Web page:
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Programming in LUA

Programming in LUA

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Published by: api-3733494 on Oct 15, 2008
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03/18/2014

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Suppose you want to list all identifiers used in a program source; somehow you
will need to filter the reserved words out of your listing. Some C programmers
could be tempted to represent the set of reserved words as an array of strings,
and then to search this array every time they need to know whether a given
word is in the set. To speed up the search, they could even use a binary tree or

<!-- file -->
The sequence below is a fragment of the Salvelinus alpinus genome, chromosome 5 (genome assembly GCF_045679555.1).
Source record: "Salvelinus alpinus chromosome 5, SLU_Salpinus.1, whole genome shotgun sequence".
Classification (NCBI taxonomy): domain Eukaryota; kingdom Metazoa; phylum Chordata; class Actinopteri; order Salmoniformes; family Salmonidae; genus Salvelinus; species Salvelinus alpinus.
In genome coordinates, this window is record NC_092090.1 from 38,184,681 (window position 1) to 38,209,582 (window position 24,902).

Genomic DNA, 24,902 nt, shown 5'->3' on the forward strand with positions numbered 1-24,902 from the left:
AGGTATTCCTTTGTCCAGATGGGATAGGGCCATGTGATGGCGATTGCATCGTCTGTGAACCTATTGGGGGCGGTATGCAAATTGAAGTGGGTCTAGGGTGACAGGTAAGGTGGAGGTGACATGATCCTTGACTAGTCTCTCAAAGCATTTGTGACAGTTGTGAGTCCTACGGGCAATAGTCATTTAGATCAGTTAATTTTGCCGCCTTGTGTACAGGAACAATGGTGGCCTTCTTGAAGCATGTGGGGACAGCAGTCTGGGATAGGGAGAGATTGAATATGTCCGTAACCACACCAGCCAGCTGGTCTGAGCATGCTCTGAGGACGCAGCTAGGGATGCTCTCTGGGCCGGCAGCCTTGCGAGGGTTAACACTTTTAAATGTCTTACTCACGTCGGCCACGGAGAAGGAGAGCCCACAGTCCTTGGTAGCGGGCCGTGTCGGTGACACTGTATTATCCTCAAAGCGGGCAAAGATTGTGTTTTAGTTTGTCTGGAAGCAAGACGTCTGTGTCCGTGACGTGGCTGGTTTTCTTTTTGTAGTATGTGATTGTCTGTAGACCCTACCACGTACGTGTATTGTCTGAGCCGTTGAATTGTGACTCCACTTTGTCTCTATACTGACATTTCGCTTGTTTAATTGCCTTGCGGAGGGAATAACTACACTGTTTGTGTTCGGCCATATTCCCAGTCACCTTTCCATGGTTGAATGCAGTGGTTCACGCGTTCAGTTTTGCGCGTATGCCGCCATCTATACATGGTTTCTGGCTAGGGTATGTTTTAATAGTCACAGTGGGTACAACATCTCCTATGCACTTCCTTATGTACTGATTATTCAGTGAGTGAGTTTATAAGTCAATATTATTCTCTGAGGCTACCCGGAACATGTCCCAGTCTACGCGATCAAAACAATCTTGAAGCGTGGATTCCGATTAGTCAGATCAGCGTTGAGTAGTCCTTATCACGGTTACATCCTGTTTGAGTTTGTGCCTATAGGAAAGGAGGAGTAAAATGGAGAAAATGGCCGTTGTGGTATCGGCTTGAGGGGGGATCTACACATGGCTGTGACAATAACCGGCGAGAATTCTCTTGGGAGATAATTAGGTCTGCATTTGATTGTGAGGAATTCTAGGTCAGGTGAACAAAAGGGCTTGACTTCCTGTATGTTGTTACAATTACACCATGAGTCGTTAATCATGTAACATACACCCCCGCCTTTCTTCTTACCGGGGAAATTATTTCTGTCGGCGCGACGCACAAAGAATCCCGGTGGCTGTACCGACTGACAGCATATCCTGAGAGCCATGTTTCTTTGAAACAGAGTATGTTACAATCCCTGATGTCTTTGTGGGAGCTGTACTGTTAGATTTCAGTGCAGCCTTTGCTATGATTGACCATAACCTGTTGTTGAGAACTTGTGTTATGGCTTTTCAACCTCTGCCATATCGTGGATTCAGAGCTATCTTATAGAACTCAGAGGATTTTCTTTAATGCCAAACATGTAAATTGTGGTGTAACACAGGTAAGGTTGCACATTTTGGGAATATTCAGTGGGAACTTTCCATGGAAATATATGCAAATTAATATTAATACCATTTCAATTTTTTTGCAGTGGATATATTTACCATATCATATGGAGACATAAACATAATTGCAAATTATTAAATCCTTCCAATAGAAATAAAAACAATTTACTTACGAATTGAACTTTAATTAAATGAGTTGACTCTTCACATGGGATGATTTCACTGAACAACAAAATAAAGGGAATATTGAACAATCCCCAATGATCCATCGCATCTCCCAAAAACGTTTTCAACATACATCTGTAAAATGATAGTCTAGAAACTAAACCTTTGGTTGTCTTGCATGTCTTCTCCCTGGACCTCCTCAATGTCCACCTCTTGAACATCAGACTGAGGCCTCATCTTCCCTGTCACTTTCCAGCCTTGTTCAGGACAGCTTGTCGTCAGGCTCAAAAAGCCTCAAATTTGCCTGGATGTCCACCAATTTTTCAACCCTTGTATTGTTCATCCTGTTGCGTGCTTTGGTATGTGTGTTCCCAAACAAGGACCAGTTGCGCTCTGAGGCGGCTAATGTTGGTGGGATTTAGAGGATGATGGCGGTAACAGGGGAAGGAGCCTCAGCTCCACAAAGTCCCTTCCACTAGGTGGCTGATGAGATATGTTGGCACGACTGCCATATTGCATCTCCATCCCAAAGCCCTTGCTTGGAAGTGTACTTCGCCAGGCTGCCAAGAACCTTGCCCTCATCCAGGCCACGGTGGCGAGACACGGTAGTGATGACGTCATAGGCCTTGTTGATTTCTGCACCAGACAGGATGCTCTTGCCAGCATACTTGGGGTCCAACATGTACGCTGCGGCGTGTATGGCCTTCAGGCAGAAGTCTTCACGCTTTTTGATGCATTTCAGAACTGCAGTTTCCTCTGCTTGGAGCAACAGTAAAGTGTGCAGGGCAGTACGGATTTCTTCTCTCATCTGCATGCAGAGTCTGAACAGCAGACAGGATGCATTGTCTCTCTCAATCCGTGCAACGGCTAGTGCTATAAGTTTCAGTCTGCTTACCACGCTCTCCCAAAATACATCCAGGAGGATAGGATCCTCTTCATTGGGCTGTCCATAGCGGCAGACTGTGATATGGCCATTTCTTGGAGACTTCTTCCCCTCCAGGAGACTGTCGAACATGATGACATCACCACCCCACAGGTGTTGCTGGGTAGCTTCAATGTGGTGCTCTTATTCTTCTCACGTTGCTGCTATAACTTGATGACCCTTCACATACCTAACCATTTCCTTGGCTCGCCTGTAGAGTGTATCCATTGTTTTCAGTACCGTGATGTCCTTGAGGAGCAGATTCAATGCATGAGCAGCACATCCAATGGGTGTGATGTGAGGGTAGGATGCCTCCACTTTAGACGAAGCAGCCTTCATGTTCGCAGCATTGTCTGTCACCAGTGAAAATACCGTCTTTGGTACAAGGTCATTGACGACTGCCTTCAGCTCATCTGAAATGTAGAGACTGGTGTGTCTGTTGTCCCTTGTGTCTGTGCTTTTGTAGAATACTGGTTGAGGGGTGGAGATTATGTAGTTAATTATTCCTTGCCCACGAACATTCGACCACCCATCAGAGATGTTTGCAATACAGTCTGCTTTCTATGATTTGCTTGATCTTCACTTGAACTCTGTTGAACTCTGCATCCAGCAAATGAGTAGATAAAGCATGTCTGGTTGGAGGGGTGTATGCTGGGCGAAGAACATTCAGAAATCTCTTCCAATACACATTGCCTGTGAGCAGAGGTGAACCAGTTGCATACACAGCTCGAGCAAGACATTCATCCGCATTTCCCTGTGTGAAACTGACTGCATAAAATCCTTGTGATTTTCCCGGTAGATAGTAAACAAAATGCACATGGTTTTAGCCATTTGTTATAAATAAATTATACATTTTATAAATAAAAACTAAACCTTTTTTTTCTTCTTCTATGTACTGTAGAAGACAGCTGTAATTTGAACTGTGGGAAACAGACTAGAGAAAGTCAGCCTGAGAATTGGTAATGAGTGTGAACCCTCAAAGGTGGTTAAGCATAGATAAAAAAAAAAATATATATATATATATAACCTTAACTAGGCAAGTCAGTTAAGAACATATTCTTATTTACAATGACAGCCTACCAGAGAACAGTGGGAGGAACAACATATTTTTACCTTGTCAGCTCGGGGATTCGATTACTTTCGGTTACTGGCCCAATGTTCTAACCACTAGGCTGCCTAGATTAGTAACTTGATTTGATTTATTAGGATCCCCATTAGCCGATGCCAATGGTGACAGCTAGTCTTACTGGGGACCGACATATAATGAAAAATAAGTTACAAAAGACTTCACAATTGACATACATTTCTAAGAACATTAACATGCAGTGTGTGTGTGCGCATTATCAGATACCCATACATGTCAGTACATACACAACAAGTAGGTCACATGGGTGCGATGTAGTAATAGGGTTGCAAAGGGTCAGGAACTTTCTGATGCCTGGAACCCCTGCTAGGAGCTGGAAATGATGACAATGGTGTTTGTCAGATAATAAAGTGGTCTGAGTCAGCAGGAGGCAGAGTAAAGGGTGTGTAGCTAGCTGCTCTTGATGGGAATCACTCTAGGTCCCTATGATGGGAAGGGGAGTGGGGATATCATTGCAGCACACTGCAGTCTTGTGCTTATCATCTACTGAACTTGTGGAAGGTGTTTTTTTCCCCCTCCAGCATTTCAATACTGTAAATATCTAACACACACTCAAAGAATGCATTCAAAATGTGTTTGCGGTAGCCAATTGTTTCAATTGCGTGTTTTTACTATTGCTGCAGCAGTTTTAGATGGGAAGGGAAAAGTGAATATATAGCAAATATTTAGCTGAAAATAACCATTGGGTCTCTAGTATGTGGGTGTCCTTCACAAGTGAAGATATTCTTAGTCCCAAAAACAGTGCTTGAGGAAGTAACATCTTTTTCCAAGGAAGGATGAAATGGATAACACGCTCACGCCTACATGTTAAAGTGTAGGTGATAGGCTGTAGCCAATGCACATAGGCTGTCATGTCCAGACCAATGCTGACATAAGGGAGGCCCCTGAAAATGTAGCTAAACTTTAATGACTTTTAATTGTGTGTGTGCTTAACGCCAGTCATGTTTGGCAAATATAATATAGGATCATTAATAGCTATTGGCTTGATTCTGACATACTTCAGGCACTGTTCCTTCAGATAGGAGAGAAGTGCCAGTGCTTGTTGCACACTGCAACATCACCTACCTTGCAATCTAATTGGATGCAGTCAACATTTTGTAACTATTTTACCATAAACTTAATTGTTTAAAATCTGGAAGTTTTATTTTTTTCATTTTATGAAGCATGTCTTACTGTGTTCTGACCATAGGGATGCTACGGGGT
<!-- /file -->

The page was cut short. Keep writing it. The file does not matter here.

a hash table to represent the set.
In Lua, a very efficient and simple way to represent such sets is to put the
set elements as indices in a table. Then, instead of searching the table for a
given element, you just index the table and test whether the result is nil or not.
In our example, we could write the next code:

reserved = {
["while"] = 1,
["end"] = 1,
["function"] = 1,
["local"] = 1,

}

if reserved[w] then
-- ‘w’ is a reserved word
...

(Because while is a reserved word in Lua, we cannot use it as an identifier. So,
we cannot write while = 1; instead, we use the ["while"] = 1 notation.)
You can have a clearer initialization using an auxiliary function to build the

set:

function Set (list)
local set = {}
for i=i,getn(list) do
set[list[i]] = 1

end
return set

end

reserved = Set{"while", "end", "function", "local", }

76

CHAPTER 11. DATA STRUCTURES

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